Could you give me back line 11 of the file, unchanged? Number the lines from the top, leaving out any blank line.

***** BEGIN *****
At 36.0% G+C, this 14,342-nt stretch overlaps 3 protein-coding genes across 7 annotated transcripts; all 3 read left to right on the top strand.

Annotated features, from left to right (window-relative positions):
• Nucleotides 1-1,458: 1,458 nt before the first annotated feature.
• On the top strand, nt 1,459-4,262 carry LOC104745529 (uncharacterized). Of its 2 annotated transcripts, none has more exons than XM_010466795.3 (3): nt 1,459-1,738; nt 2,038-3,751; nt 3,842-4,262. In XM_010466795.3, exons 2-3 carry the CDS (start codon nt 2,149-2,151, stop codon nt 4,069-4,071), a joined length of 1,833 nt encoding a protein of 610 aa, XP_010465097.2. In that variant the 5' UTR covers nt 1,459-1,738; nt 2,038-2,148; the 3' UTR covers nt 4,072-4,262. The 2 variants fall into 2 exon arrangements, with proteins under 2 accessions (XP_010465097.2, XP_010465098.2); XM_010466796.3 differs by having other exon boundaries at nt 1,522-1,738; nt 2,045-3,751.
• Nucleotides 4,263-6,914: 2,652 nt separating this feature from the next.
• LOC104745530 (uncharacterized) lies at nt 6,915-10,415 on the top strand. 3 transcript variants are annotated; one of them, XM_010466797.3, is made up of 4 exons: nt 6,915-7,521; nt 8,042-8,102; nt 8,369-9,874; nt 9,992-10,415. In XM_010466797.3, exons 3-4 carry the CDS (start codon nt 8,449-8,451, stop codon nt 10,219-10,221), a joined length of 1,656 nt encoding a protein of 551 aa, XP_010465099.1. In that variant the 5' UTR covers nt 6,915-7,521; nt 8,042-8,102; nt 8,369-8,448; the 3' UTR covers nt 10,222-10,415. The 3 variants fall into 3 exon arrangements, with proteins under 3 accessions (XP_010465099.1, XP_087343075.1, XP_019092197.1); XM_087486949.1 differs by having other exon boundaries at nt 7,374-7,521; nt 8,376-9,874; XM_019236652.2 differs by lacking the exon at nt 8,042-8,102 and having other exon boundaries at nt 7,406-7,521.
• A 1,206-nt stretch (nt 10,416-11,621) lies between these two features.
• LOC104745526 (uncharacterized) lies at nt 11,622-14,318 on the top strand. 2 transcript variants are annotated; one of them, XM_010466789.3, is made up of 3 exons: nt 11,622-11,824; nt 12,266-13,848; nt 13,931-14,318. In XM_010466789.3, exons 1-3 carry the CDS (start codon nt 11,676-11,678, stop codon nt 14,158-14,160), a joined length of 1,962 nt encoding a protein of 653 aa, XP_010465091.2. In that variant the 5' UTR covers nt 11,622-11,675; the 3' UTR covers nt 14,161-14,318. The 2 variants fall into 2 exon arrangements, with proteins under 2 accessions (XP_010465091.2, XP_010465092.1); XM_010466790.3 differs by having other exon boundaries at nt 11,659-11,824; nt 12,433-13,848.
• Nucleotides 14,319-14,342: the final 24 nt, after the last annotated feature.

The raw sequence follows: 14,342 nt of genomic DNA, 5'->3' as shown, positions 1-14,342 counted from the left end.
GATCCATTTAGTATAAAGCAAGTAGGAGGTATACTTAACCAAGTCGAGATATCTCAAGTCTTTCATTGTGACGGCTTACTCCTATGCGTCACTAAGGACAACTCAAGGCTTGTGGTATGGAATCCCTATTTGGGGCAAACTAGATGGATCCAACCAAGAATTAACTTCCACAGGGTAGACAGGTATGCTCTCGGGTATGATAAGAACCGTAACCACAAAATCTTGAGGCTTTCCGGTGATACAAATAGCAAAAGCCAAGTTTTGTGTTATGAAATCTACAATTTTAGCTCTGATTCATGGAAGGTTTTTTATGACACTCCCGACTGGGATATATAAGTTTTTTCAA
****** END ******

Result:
GATCCATTTAGTATAAAGCAAGTAGGAGGTATACTTAACCAAGTCGAGATATCTCAAGTCTTTCATTGTGACGGCTTACTCCTATGCGTCACTAAGGACAACTCAAGGCTTGTGGTATGGAATCCCTATTTGGGGCAAACTAGATGGATCCAACCAAGAATTAACTTCCACAGGGTAGACAGGTATGCTCTCGGGTATGATAAGAACCGTAACCACAAAATCTTGAGGCTTTCCGGTGATACAAATAGCAAAAGCCAAGTTTTGTGTTATGAAATCTACAATTTTAGCTCTGATTCATGGAAGGTTTTTTATGACACTCCCGACTGGGATATATAAGTTTTTTCAA